Here are a few situations in which Antony & the Johnsons’ latest, I Am a Bird Now, could prove very useful: the death of a desperately-loved one, a night alone in a big empty house, the “nobody could ever possibly love me” days, a gut-wrenching breakup, or any moment of crippling self pity or physical illness. It works, and the soothing balm is the strange and beautiful concoction of Antony’s voice, his sweet and simple piano playing and the universality of his message. That is, everybody hurts, sometimes.
There is something distinctly glam about this album, despite its conspicuous lack of jumpiness or showmanship. The Brian Ferry vibrato helps, of course, but perhaps it is the overpowering androgyny that reminds me so much of Ziggy Stardust and the Velvet Underground. Antony himself could be man or woman, judging by his voice, and his songs corroborate. ‘One day I’ll grow up/I’ll be a beautiful woman/One day I’ll grow up/I’ll be a beautiful girl/But for today I am a child/For today I am a boy, he sings plaintively on For Today I Am a Boy. He is a girl and he is a boy and mostly it just doesn’t matter. Like Jack Fairy smearing on red lipstick for the first time or Hedwig donning his flipped blonde ‘do, Antony errs on the softer side of glam rock to sing to us our genderless sorrows. Loneliness is ubiquitous, you see.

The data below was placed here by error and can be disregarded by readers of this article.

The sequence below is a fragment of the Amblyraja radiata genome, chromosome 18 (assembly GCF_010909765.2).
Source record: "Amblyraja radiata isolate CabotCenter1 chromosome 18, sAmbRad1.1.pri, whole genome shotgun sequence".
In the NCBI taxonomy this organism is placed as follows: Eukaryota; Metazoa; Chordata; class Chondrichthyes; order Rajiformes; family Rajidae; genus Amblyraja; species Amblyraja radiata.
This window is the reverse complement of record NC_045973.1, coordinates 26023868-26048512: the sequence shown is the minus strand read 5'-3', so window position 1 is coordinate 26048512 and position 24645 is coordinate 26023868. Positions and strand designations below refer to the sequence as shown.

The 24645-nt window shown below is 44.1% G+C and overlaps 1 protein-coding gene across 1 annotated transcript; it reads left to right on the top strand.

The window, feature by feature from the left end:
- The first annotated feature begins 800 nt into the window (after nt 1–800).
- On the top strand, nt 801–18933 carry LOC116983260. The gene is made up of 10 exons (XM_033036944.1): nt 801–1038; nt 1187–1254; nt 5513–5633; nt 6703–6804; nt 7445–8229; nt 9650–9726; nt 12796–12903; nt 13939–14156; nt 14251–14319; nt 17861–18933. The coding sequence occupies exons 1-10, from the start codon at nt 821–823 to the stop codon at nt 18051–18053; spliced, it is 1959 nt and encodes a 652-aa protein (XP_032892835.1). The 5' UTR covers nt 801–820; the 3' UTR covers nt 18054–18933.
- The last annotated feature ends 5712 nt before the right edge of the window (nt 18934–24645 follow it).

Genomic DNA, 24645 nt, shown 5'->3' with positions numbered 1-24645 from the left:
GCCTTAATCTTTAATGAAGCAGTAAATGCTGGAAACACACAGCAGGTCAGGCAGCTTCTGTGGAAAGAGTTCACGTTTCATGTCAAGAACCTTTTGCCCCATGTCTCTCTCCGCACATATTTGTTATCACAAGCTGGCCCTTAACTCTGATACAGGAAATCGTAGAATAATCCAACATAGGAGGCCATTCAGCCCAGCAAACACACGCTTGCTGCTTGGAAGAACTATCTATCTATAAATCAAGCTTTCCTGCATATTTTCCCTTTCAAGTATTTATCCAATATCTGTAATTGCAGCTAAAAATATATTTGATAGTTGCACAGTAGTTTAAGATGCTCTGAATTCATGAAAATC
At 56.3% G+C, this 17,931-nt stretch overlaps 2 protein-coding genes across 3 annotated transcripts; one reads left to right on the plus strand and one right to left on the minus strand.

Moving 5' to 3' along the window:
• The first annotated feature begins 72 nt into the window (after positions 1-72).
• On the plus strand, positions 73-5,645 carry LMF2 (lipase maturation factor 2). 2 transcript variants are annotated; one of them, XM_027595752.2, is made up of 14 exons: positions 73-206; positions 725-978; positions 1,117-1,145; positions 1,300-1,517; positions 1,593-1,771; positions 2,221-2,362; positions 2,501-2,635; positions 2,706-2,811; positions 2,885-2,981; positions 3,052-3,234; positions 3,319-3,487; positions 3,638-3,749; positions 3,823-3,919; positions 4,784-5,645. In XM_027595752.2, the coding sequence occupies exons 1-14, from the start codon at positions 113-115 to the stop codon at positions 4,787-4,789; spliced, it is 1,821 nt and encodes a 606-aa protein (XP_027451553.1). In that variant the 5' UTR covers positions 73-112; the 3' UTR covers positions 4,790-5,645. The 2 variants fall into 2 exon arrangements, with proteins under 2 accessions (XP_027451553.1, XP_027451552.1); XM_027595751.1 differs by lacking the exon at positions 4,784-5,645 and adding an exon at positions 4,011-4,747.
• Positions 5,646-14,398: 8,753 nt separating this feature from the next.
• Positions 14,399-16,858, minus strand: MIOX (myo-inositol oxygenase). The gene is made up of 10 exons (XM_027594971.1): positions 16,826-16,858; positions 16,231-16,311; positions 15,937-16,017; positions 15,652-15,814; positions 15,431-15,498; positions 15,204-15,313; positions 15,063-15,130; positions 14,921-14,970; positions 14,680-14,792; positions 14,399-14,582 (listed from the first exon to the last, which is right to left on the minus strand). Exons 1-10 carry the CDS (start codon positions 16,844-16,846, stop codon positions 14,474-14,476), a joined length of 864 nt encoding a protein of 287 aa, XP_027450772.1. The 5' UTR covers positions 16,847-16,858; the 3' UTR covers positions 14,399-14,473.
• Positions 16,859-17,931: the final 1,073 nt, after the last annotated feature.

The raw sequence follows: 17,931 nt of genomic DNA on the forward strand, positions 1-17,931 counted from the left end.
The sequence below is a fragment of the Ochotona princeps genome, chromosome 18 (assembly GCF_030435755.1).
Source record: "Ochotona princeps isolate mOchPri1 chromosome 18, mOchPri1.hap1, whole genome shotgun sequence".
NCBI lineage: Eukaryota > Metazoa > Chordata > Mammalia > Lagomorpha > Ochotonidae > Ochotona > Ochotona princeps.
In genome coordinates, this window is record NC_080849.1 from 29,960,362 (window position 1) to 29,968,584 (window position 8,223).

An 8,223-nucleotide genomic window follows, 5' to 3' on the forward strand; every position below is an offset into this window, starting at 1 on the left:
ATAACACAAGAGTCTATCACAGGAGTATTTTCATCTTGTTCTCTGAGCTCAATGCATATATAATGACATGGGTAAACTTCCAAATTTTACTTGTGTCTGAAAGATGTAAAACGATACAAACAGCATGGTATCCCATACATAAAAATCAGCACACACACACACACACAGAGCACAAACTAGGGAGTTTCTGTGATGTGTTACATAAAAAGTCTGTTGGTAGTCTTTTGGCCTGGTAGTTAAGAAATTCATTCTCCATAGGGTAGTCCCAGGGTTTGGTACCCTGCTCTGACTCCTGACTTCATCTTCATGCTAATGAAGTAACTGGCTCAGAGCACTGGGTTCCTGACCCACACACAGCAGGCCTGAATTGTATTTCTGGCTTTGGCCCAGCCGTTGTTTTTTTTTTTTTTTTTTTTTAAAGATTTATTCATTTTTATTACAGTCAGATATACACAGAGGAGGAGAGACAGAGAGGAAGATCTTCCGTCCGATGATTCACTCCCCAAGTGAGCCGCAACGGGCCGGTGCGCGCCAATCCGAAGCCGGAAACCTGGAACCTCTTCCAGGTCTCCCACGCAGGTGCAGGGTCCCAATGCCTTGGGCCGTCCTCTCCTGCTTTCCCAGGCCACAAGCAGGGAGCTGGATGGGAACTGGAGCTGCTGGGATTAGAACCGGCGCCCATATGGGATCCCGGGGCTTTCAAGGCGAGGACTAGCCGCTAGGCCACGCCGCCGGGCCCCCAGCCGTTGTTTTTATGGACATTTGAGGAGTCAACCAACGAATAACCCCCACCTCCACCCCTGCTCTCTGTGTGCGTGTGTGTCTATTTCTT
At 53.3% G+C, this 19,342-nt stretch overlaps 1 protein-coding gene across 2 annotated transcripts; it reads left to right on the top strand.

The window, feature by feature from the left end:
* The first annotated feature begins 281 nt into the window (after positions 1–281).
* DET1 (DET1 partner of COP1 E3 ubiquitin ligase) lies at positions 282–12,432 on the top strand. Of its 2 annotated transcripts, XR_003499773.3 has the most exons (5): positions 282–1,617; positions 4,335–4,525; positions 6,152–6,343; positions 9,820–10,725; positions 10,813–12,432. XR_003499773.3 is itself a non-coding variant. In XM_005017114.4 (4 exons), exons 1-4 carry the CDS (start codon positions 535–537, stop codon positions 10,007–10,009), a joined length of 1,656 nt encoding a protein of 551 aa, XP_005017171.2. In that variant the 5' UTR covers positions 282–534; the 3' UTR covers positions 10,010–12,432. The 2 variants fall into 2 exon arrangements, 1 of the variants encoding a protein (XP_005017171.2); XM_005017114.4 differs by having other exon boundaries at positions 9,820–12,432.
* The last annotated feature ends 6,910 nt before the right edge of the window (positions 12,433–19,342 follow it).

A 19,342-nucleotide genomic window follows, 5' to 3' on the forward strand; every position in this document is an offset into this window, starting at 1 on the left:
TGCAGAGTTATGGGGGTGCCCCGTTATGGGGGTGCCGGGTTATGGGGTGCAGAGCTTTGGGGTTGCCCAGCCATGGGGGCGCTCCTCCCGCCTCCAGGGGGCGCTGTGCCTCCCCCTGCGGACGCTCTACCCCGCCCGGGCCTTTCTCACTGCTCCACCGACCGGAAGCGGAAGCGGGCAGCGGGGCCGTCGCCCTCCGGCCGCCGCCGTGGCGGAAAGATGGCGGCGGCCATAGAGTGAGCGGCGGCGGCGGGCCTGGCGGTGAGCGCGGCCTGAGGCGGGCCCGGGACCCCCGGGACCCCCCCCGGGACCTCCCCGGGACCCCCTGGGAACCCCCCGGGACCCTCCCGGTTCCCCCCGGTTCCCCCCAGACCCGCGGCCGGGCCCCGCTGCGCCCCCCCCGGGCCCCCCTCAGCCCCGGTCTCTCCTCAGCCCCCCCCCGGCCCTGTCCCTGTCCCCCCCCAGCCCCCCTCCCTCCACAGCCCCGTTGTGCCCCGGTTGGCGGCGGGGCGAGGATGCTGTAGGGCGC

To round off its already impressive range, I Am a Bird Now sports a sizeable list of vocal cameos. Devendra Banhart, Boy George and Rufus Wainwright all contribute their unique stylings, and Lou Reed himself opens Fistful of Love, my personal favorite. Aside from the startling “Wait, isn’t that…?” shock of What Can I Do, sung entirely by Rufus Wainwright, these intermittent additions blend in perfectly, enough to raise an eyebrow without disturbing the music’s continuity.
Though the record is powerfully sad, it radiates such hope that wallowing just isn’t an option. I am a bird girl now, Antony croons on the very last track, ‘I’ve been searching/For my wings…/I’m gonna be born into soon the sky.’ All of the melancholy that collects during the course of the album is released into the air to fly away.
So tear the ungrateful clod out of your photographs, put on a little Antony and cry into your pillow. Then wrestle your blankets away, get out of bed, brush your teeth and move on with your life.